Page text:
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BT Extend UK Digital Voice Service into Yorkshire & Humberside

Wednesday, Jul 19th, 2023 (12:10 pm) - Score 1,936

Broadband ISP BT has today confirmed that they’ve extended the ongoing region-by-region deployment of their new Internet Protocol (IP) based home phone service, Digital Voice, to include the Yorkshire and Humberside areas of England. After this, we expect Northern Ireland to be next.

Customers will be contacted at least four weeks before being upgraded, to help ensure they’re ready for the switch. The regional approach is being supported by general awareness communications, and advertising campaigns, delivered across local and regional media to help explain the steps required to make the move to Digital Voice (i.e. users will plug their handset into the broadband router or an ATA [analogue] adapter instead of a wall socket – more details). BT will also be present on high streets and at local town hall drop-ins to help explain the change.

NOTE: The move to IP / VoIP based phone services is NOT limited to BT and is an industry-wide change that affects all providers of phone services.

The Digital Voice product was designed to replace BT’s old analogue phone service, which will cease to function once the Public Switched Telephone Network (PSTN) is completely withdrawn by December 2025. After that point, all future phone services – whether delivered via copper (ADSL, FTTC, G.fast) or Fibre-to-the-Premises (FTTP) lines – will become IP (internet) based and require broadband to function.

Vicky Hicks, Senior Engagement Manager at BT, said:

“BT customers in Yorkshire and the Humber will benefit from a tried and tested service, with around two million BT customers already having made the switch and benefitting from the many advantages of digital home phones from advanced scam call filtering capabilities to crystal-clear call audio.

For almost everyone, moving to Digital Voice will be a simple and free transition with no home installation work required. If you feel you need additional support with the transition or you think you are vulnerable, please do tell us. We will be with you every step of the way.”

BT won’t be proactively switching anyone who falls under the below criteria, where it has this information available:

  • Customers with a healthcare pendant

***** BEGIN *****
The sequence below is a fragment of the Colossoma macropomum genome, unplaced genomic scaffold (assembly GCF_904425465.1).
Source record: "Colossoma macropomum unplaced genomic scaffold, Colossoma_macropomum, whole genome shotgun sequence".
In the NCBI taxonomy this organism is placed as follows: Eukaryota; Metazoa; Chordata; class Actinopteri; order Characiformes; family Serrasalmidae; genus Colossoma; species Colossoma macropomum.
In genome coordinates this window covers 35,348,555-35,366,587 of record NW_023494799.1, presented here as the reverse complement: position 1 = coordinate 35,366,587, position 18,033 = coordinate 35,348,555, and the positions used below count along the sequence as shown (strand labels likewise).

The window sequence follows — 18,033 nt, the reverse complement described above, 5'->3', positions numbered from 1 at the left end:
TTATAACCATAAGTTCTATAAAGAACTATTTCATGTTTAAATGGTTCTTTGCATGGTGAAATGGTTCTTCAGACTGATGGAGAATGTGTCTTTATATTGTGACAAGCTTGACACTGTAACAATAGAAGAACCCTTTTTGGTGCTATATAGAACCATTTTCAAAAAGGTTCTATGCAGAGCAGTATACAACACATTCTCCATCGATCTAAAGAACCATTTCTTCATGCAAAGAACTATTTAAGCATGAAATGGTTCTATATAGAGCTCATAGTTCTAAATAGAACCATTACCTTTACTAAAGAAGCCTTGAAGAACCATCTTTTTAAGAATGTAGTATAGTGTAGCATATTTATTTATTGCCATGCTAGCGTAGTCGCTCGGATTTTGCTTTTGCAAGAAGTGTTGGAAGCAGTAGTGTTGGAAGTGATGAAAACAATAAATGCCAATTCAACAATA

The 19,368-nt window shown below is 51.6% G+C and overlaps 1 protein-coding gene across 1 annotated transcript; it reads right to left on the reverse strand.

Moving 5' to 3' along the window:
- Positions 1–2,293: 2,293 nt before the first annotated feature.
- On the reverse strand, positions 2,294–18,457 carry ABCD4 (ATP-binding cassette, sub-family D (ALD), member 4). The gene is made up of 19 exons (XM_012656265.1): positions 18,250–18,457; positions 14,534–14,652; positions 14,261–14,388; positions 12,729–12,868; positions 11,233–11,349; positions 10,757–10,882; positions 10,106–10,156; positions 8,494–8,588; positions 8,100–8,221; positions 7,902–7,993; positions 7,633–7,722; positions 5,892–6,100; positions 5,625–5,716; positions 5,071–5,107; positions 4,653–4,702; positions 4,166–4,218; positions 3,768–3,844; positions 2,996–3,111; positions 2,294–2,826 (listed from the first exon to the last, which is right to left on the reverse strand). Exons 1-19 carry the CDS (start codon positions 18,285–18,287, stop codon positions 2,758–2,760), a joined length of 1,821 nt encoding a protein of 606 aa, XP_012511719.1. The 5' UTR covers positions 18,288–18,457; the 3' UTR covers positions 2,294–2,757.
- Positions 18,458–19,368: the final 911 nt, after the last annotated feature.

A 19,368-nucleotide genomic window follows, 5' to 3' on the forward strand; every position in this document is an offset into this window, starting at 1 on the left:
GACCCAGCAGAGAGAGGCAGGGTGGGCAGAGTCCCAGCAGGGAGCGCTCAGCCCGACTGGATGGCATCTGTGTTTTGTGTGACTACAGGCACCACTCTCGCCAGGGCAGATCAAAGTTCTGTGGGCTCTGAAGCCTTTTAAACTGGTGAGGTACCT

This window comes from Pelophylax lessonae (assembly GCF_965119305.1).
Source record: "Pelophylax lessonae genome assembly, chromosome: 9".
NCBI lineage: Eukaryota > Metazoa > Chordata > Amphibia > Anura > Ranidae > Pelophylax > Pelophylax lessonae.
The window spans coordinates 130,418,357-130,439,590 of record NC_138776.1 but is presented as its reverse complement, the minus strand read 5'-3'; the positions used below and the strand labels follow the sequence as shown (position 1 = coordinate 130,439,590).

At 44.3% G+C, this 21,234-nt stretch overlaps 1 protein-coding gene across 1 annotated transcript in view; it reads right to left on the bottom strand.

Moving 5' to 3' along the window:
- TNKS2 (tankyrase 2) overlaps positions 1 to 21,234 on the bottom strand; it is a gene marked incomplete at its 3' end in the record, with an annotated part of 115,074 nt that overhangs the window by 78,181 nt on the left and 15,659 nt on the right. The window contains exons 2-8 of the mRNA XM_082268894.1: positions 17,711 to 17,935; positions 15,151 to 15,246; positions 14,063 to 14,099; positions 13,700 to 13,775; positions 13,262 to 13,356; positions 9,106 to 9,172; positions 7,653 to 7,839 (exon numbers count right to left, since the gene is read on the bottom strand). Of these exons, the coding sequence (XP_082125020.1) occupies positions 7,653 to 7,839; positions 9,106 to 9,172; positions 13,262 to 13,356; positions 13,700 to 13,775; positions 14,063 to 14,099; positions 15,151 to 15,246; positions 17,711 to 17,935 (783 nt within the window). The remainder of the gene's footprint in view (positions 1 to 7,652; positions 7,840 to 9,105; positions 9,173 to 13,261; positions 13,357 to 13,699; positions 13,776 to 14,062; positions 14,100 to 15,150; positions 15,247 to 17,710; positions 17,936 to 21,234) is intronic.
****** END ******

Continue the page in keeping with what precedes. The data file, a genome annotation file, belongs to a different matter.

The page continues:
• Customers who are over 70
  • Customers who only use landlines
  • Customers with no mobile signal
  • Customers who have disclosed any additional needs
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By Mark Jackson
Mark is a professional technology writer, IT consultant and computer engineer from Dorset (England), he also founded ISPreview in 1999 and enjoys analysing the latest telecoms and broadband developments. Find me on X (Twitter), Mastodon, Facebook and .
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25 Responses
  1. Avatar photo Big Dave says:

    We’ve been on BT Digital Voice since we went FTTP 2 years ago and it has been no problem at all and I don’t expect it to cause much problem to the vast majority of people. I just hope they come up with a simple product that has a broadband connection on 1 side and a phone port on the other so a similar service can continue for those who only require a fixed line phone (which I believe was about 3% of users in 2019).

    1. Avatar photo Ivor says:

      seems unlikely to me that BT would go to the trouble of buying/building a new device for a niche use case, especially as people are generally dumping landline phone services anyway.

      Far easier to just supply the same smart hub as they do for broadband customers, but with internet access disabled. Or even easier still – just bundle a very slow internet service with it at no extra cost?

    2. Avatar photo How it could be done says:

      0.5/0.5 Mbp/s symmetrical is already an Openreach service for exactly that.

      As for a device with an RJ-45 & RJ-11 only then the only realistic option I see being available is for a white label box produced on mass in China from a vendor on Alibaba that has incredibly basic firmware with remote configuration (TR-069, others), or a box that supports that along-with custom firmware flashing that could be done in here in England (you know with security concerns in mind).

      Less realistic is putting something like that together ‘from scratch’. Hardware probably will not be the biggest headache but quite inconvenient otherwise for an organisation of their size to want to do i.e. do BT want to reallocate existing engineers to make it or get some extra guys in on a six month contract. Is is a niche product after all. The firmware could be a stripped down version of what BT have already have for their routers, or failing that, a customised open-source router OS with the unneeded bits removed.

      You could in theory however put together something like that using a micro-controller and some sort of hat with a ethernet port and phone port. Pico or ESP32 are cheap enough & I can’t imagine a device like that needing a huge amount of processing power or memory. I don’t know though because I would not know how to go about doing that. Somebody else would need to advise

  2. Avatar photo DD says:

    Is it possible to connect these VOIP phones to a third party router, or is it a requirement to have a Home Hub?

    1. Avatar photo Big Dave says:

      BT Digital Voice requires that you use the Homehub 2 either with their advanced digital handsets or connecting to the green telephone socket on the back, if you have internal wired extension sockets you can rewire them to plug into the green telephone socket which I have done as well as using their handsets.

  3. Avatar photo Fibre Scriber says:

    BT seem to be very much non-committal/vague regarding the solution regarding their landline only customers. As Dave has said they will probably use some form of ONU. I believe Virgin Media give their landline only customers a router.

    1. Avatar photo Andrew G says: